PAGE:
Bear Creek Spirits & Wine breathes life into stale shindigs with a bountiful selection of snacks, mixers, glassware, and celebratory cigars. Cocktails can be deliciously blended using muddlers, shakers, and strainers with nonalcoholic mixers by Mr & Mrs T, including the classic bloody-mary mix ($5.99 for 64 oz. bottle), the tangy margarita mix ($4.49 for 1 L.), and the thick accents of a white russian. Chips and snacks ($0.99+) savor the flavor of any party table and can also become a strategic moat when placed around a wall of coolers. Liquid takes a distinct shape when bordered by exotic glassware, including the stocky Lolita Birthday shot glass ($12), the full-bodied BFF wine glass ($25), and the top-heavy Beach Diva martini glass ($25). Care for your bottles with aerators and foil cutters, or use cork cages to keep your souvenir stoppers from flying away. Smugly infiltrating the store with sweet aromas, an army of cigars including Cohibo Toro ($16.99), Ashton Churchill ($10.99), and Arturo Fuente Hemingway Short Story ($7.99), file into the in-store humidor and brag about whose leaves are the most desired.
Nestled among the wooden corrals and brick façades of the historic Fort Worth Stockyards district, Cowtown Winery pairs meats and cheeses with red, white, semisweet, and dessert wines handcrafted by an in-house vintner. Amid shelves stocked with emerald rows of bottles, the winery’s tasting bar hosts daily samplings of premium wines such as the tart Silver Spur red and a pinot grigio with subtle aromas of apple, pear, and aged stetson hat. Live acoustic music on the weekends helps to inspire first-time winemakers as they consult with vintners to design custom labels and concoct up to 29 bottles of their own signature wine.
Located on Main Street of Grapevine, Texas, D'Vine Wine treats visitors to countless varieties of wine paired with savory cheese and charcuterie plates. In the tasting and dining area, honeycombed wine racks and wooden barrels line the earth-toned walls, allowing visitors to imagine they've been swept away to the rustic cottage of a Tuscan vintner or the panic room of a billionaire. Guests sip house-made sauvignon blanc, malbec, and fruit-infused wine, while customers consult with wine representatives on creating a personalized label for any occasion.
The chefs at La Buena Vida Vineyards orchestrate symphonies of cheeses, vegetables, and spreads to create four varieties of thematic appetizer boards. Munch on complimentary crackers and tuck grapes into cheeks before nibbling on the tuscan board's genoa salami, manchego cheese, and spinach-parmesan dip. Or, opt for the veggie board, which offers an edible constellation of grilled artichoke hearts, cheese-stuffed red peppers, and a mozzarella that has been marinated in a spice blend whose recipe is heavily guarded, much like the final resting place of George Washington's axe. The strong flavors of olives compliment the subtle flavors of the mediterranean board's all-natural hummus, which steadies palates in preparation for soft, creamy Boursin cheese.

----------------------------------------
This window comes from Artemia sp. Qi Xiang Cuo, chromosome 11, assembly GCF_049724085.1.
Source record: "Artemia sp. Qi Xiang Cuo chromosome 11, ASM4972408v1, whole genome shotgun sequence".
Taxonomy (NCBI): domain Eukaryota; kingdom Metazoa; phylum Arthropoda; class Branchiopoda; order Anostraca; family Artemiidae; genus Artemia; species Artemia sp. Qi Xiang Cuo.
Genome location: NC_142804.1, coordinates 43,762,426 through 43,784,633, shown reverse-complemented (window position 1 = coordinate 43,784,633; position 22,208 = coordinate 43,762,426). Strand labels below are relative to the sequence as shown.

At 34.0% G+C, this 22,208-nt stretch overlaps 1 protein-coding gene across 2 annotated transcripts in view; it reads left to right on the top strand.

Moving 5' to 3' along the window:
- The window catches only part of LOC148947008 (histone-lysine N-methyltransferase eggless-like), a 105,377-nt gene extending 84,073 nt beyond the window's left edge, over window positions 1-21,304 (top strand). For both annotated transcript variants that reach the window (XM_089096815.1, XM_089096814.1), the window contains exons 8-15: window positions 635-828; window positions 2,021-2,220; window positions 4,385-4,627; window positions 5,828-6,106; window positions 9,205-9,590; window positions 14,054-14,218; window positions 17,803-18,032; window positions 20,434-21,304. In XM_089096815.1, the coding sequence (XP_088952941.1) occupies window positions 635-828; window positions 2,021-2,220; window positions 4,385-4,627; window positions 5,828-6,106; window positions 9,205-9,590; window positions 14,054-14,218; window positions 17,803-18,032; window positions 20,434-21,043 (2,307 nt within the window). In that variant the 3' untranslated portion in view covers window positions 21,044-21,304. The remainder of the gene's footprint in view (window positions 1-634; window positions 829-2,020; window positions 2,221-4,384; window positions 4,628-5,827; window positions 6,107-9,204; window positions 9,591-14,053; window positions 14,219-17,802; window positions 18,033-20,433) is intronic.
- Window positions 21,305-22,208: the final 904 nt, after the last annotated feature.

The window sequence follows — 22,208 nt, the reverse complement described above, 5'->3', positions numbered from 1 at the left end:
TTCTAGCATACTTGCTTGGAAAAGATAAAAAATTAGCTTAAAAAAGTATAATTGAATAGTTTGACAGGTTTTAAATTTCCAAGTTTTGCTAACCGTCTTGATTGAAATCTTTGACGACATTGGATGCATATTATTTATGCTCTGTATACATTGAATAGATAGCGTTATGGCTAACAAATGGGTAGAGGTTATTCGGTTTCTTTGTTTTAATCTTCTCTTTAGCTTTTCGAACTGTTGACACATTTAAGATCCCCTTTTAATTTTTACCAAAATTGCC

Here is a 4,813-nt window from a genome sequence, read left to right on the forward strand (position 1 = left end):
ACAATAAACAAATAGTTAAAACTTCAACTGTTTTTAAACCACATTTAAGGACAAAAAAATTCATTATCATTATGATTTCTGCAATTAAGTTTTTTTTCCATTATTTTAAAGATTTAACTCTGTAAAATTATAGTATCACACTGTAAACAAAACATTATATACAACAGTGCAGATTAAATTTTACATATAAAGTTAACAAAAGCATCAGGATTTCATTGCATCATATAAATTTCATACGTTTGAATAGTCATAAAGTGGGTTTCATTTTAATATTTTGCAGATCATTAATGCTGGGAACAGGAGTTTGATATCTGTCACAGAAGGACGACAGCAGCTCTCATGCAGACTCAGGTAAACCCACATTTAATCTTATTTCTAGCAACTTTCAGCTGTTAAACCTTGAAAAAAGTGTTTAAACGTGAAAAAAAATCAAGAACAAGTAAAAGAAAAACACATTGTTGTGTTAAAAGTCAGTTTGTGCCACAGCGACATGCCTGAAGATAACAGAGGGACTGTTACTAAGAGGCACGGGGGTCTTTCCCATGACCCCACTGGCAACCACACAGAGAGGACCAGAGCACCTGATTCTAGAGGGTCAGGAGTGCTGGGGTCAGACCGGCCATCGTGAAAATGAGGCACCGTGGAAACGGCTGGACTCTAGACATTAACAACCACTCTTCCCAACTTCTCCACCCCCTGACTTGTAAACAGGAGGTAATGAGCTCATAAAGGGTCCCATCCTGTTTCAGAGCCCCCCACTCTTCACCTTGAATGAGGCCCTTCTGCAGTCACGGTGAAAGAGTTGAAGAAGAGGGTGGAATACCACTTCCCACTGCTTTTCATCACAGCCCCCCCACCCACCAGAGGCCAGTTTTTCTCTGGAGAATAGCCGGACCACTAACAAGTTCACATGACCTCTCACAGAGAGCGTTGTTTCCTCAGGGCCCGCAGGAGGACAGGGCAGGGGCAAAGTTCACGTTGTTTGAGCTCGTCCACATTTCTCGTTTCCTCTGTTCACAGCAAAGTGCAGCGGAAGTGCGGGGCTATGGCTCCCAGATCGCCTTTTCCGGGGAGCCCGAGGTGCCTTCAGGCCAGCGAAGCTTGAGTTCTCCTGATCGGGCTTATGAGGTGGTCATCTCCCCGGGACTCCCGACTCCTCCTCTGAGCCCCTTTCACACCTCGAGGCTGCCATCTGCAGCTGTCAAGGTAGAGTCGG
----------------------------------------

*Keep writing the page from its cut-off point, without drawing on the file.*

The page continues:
Under the tutelage of French winemaker Benjamin Calais, the experts at Calais Winery craft varietals using traditional French techniques. That's why the winery proudly proclaims itself "The French Winery of Texas," making La Cuvee d'Elme aged in French oak barrels and a Zinfandel-Sangiovese blend with a thick accent. Visitors can drop in for a wine tasting, during which they're invited to sample five wines from the current list. Those with a deeper curiosity about winemaking can enroll in classes that illuminate the process from grape to bottle.
It was April 2005 when planters began the painstaking task of rooting 7,000 vines in the rich, rocky soil of Cathedral Mountain Vineyard. Situated just 19 miles south of Alpine, Texas, the location was ideal––plentiful sun and chilly nights would sustain the Tempranillo, Syrah, Grenache, and Mourvedre vines until the grapes were ready for harvesting. That day finally arrived in 2006, when cultivators descended upon the vineyard to reap the first fruits destined to become Times Ten Cellars' Spanish- and Rhone-style wines. These may seem like extraordinary lengths to go to for a decent pour, but one look at Time Ten’s wine list is all it takes to realize its founders’ fondness for Texan-born wines knows no bounds. At the tasting bar, guests can sample limited-release wines such as Cathedral Mountain Vinyard's Dessert Red or Vino de Piedra, alongside other domestic vinos from the Lone Star State, as well as those from California and––on occasion––even Italy. On select nights, jazz music drowns out the chorus of sipping rising up from the comfy cocoa arm chairs in the lounge, and Times Ten Cellar's also offers occasional classes for anyone looking for an excuse to expand their knowledge of wine or stick their nose in other people's glasses.